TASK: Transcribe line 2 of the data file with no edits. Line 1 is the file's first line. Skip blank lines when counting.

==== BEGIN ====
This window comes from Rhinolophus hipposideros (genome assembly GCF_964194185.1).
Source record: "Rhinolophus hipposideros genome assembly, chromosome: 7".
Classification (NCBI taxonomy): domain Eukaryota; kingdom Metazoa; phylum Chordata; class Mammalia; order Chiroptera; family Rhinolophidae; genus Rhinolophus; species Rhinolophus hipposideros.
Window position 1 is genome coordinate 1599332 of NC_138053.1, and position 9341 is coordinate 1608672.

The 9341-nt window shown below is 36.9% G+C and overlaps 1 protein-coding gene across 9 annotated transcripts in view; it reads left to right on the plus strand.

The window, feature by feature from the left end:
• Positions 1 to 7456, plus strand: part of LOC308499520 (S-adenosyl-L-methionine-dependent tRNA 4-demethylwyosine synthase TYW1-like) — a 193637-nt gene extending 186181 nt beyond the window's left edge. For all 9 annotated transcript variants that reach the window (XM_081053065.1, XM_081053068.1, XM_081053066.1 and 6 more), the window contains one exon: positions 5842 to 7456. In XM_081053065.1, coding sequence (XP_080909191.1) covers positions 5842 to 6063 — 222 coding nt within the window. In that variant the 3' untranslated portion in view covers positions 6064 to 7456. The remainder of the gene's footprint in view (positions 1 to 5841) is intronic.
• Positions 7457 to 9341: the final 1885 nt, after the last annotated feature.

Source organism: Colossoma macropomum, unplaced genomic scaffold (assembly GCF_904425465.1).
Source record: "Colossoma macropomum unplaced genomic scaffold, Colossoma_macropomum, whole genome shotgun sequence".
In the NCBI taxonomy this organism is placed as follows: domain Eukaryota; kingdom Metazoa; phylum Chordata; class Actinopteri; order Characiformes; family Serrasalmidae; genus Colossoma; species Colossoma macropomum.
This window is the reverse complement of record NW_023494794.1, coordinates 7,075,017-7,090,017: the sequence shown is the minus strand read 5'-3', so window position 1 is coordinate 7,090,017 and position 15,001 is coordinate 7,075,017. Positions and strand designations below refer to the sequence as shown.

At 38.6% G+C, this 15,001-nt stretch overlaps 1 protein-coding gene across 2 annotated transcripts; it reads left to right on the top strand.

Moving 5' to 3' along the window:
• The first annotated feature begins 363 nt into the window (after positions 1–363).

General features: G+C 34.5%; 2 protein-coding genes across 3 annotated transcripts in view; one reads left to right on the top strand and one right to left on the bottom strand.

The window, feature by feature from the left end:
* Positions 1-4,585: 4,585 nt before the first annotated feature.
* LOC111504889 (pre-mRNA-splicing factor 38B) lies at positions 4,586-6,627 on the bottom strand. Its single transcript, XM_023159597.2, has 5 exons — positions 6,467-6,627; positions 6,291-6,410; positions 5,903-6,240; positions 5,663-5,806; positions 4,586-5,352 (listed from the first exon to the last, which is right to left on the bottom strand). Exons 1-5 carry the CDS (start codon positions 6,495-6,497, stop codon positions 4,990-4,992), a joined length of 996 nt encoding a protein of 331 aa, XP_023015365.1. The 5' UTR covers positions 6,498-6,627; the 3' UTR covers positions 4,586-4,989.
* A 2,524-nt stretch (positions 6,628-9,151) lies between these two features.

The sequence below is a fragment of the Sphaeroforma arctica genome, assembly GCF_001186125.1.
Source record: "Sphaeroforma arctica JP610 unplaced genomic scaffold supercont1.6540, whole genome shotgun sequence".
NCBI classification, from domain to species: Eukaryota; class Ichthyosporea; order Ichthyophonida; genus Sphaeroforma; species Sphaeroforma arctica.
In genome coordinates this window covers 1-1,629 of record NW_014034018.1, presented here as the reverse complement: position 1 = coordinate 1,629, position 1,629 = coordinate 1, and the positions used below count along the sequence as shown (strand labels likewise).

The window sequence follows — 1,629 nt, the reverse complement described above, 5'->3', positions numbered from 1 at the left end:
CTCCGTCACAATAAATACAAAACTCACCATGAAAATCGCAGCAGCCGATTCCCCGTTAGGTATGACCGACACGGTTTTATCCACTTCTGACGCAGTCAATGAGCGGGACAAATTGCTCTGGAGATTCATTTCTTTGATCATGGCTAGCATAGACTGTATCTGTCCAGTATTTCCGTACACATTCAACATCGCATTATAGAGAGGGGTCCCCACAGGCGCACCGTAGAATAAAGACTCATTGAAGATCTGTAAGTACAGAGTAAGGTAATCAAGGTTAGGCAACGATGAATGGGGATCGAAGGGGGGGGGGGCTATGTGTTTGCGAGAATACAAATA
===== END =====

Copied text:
Source record: "Rhinolophus hipposideros genome assembly, chromosome: 7".